Chillin’ in Chiloé, Chile

Dark rain clouds threatened all morning as we hiked over lush green hills, through forests of wind sculpted trees, and past exotic ferns and flora that reminded me of Tasmania. As my guide, Carlos Toledo, and I crested the summit, clouds parted, the sun shined through the last hint of mist, and the vast expanse of the Pacific Ocean arced around us. To the north and south, long windswept beaches and rocky bays stretched to the horizon and, from a craggy islet several hundred feet below, rose the barking of sunbathing sea lions.

As I discovered over the next several days of exploring Chiloé, Chile’s largest island, and some of the surrounding archipelago’s waterways, this spot is about as dramatic as the island gets. Compared to the rugged peaks and glaciers of Patagonia, the lunar landscapes of the Atacama Desert, or the steep ski slopes of the Andes, Chiloé is subtle and soothing, with rolling hills and meadows where sheep graze and wildflowers bloom. It has echoes of Ireland or Nova Scotia, and of Oregon’s coastline.

The island feels anchored in another, more bucolic era, a place apart. The Spanish first populated it in 1567, but isolated from both the capital and the mainland, the Spanish and indigenous people intermarried and developed into hardy, independent-minded seafarers and sheep farmers. They developed a unique way of speaking, a distinct cuisine, a credo of self-reliance, and a religious mix of myths, fanciful tales and Catholicism.

On slopes overlooking the archipelago’s maze of water channels, Sandra Nayman showed us her 10-acre farm on which she produces more than 4,000 pounds of garlic and several varieties of Chiloten potatoes, which are creamier in texture and taste than our commercial varieties. As one of only two sources of the potato—the other is in Peru—Chiloé is one of the Food and Agriculture Organization’s “Globally Important Agricultural Heritage Systems.” Two hundred original indigenous varieties are still being cultivated on Chiloé.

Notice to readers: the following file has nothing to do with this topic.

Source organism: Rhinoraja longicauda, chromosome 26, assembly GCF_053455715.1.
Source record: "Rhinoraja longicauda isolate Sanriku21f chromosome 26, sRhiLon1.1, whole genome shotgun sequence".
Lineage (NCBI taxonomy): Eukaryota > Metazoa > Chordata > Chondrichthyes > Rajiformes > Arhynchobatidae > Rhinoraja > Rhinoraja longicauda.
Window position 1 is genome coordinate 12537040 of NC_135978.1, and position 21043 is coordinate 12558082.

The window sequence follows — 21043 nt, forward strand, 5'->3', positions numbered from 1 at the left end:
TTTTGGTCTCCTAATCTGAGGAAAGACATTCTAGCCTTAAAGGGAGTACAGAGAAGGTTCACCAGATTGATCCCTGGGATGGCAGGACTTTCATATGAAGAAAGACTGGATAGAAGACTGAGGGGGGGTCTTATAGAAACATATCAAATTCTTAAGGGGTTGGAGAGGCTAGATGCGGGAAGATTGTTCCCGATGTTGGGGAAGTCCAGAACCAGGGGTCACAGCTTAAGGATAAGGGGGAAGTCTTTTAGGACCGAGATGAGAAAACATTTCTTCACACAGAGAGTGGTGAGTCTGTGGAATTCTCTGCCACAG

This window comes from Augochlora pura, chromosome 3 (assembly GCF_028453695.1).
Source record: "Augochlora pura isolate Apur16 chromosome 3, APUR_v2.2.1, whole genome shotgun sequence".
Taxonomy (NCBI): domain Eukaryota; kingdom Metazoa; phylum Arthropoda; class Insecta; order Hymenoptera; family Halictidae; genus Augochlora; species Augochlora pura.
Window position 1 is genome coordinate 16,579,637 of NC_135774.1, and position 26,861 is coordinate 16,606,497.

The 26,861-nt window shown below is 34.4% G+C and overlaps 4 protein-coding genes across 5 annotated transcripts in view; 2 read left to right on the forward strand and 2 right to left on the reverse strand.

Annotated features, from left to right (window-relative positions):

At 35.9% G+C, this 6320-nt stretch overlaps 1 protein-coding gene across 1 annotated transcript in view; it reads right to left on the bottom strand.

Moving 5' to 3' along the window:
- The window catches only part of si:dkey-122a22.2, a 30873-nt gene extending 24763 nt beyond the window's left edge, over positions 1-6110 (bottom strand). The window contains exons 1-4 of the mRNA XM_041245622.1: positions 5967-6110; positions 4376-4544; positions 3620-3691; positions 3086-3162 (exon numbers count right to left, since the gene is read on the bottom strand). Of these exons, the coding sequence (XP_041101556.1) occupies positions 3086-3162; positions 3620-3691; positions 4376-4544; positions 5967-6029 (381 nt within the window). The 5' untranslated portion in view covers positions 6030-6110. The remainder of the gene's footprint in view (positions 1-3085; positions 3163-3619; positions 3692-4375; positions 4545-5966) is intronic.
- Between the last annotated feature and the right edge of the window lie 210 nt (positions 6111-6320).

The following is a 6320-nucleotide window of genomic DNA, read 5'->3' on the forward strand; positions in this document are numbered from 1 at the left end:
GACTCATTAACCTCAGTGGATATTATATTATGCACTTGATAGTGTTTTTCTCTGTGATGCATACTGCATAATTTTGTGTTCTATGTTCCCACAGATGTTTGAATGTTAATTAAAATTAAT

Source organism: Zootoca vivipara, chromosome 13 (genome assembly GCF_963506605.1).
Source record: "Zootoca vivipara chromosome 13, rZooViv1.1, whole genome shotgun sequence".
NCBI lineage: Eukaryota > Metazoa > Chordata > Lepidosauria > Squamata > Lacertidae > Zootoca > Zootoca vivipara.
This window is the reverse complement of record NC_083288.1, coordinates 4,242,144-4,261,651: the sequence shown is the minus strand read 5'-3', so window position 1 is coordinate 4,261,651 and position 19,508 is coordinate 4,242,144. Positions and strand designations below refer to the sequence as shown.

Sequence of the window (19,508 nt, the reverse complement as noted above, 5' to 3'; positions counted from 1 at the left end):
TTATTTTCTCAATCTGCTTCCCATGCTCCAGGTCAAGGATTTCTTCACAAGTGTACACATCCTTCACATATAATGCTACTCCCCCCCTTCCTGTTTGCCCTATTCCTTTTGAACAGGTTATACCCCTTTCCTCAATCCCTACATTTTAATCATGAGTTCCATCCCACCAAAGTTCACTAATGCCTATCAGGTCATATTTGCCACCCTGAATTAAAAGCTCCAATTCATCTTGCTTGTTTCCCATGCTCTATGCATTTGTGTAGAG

On the small island of Quinchao, Carlos and I lunched in a large, weathered wooden home. Iris Montaña, the fourth-generation owner, walked us through its Victorian rooms. Floors creaked as sepia-toned portraits of her grandparents watched us from the living room wall. I felt I was walking through a Gabriel Garcia Marquez novel. I warm to her explanations of the islands’ customs and stories of forest gnomes.

The hotel, Tierra Chiloé, was baptized Refugia for a reason when it opened in 2012. Isolated on a sloping tongue of grass several miles down a dirt road from the nearest pavement and 45 minutes from the island’s capital, Castro, it looks out at the serene, sapphire-blue Gulf of Ancud and, on the eastern horizon, the sweeping brush stroke of the Andean cordillera. Its architecture resembles a soaring wooden wing. With only 12 rooms, all on the second floor, the hotel is intimate and friendly, more like staying at a friend’s estate. On the ground floor, reception, a large living area, and a dining room intermingle in an open, almost minimalist style. Glass walls offer a 270-degree panorama of the idyllic surroundings.

On my last night, I had a drink with the hotel’s founder, Andrés Bravari, and now its manager after selling it to a Chilean hotel group. A former Santiago construction engineer, he renounced his corporate job in 2002, at age 30, and with his wife moved to Chiloé. Passionate kayakers, they were lured to the island’s extensive coastlines.

I liked Chiloé’s quirks, fashioned through time and isolation: those unique churches, the straightforward innocence of its denizens, the patinated shingle exteriors of buildings, cows and sheep that live in their owner’s front yards. I wondered if, as tourism soars, the island’s charmingly idiosyncratic character will be strong enough to withstand the numbing effect tourism can have on places it loves. Already new hotels are being built and the island’s iconic waterside stilt houses, los palafitos, are being converted into coffee houses, boutiques and polished restaurants.

Put me in the purist camp: I worry about the effects of tourism on isolated places. But I plead guilty to hypocrisy, too. After four days of being coddled, I admit that gentrification, tourism’s sidebar, has some comfortable advantages.